May 3: Vegas Golden Knights general manager Kelly McCrimmon announced today that Lehner will undergo shoulder surgery tomorrow. There’s no established timeline for his return.
April 25: The original reports from Emily Kaplan of ESPN and Jesse Granger of The Athletic have proven true, finally. The Vegas Golden Knights today announced that Robin Lehner will indeed undergo season-ending shoulder surgery. The team released the following statement:
Robin has done his best to battle through this injury he sustained February 9, and we were hopeful that rest and rehab would allow him to complete the season.
He initially rehabbed and was able to return to play March 1. At times rest and rehab were effective, but ultimately Robin, in consultation with team medical staff, determined that this is the best course of action.
Kaplan tweets that Lehner told the Golden Knights last Thursday that he was going to get surgery, and that the team doctor agreed to that course of action on the weekend. The team had him serve as backup on Sunday because of, according to Kaplan’s sources, cap implications.
Vegas has recalled Jiri Patera from the Henderson Silver Knights.
Lehner, 30, had a 19-12-1 record and posted a .910 save percentage in the 33 games before February 9, when the team states he suffered the injury. In the 11 games since (including that game against the Calgary Flames), he went 4-5-1 with an .898. During that time he suffered another injury, this time believed to be a lower-body issue, which kept him out for an additional few weeks.
It’s been a nightmare season, and one that may end up not resulting in the Golden Knights going to the playoffs at all. The team could still technically qualify, though it will be difficult as the Dallas Stars remain three points ahead of them. Tomorrow night when the two teams go head to head could very well eliminate Vegas for the first time since their inception, and cause a ripple of negative effects on the organization.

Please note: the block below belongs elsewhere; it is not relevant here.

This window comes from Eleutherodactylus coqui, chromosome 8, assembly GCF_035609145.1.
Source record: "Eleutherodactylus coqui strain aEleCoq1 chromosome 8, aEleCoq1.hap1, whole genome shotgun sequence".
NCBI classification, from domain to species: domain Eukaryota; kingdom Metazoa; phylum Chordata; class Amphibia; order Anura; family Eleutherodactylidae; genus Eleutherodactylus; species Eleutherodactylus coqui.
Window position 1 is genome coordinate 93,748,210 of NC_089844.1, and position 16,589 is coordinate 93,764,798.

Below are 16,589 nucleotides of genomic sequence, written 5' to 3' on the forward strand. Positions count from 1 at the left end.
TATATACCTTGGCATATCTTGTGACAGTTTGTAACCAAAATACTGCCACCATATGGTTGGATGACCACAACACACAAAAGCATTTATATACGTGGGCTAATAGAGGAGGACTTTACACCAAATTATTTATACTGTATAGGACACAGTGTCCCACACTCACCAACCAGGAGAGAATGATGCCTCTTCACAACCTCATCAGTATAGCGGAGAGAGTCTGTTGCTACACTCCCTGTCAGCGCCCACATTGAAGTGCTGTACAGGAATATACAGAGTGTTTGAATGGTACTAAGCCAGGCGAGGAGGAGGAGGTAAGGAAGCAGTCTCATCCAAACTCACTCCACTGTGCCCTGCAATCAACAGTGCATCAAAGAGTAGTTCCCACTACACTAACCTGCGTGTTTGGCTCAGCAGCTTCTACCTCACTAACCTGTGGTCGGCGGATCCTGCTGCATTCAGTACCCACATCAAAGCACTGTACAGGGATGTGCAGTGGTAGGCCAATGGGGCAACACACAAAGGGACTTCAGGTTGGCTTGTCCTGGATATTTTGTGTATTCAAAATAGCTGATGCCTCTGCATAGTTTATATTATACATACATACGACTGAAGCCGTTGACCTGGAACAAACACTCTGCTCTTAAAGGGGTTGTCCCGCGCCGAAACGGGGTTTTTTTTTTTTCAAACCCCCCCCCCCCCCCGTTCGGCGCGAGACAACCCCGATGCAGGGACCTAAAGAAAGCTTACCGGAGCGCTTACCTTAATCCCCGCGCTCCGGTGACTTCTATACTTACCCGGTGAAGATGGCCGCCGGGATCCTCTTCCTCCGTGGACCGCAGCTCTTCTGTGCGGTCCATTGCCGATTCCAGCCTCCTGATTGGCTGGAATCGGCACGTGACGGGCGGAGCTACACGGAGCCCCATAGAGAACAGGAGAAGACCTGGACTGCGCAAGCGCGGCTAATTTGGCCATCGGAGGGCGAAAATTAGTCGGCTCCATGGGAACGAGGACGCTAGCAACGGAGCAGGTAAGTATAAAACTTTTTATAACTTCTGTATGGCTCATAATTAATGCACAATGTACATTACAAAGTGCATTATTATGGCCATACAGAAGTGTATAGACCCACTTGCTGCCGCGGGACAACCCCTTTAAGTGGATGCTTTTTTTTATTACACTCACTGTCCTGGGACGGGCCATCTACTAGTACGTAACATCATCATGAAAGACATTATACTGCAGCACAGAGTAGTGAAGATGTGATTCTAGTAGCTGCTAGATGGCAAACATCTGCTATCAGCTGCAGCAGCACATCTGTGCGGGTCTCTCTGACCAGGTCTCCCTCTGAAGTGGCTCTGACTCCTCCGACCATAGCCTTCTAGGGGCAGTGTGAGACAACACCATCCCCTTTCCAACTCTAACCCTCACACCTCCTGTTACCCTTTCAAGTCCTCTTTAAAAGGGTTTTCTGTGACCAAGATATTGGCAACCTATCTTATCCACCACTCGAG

Most notable is the first-round draft pick that the team gave up to acquire Jack Eichel earlier in the year. While it is top-10 protected for this year, if it were to transfer to 2023 it does not have any protection. Missing the playoffs again next season still doesn’t seem likely for a team with so much firepower, but as the front office continues to make huge salary cap commitments, there is some uncertainty over how long the Golden Knights can stay competitive.
For Lehner specifically, major surgery will certainly complicate his own future. The 30-year-old goaltender is signed through the 2024-25 season and carries a $5MM cap hit, but the Golden Knights have proven that they hold no loyalty to a player if he isn’t providing them with what they believe is the best on-ice performance. With a no-trade clause that can only block deals to eight teams, there isn’t a lot Lehner could do if the team was looking at another switch in goal.
On the season, he’ll finish with a .907 save percentage through 44 appearances, his lowest mark since the 2014-15 season when he was still with the Ottawa Senators. The two-time Jennings Trophy winner will also likely face a long rehab, though no timeline on his recovery has been released at this point.
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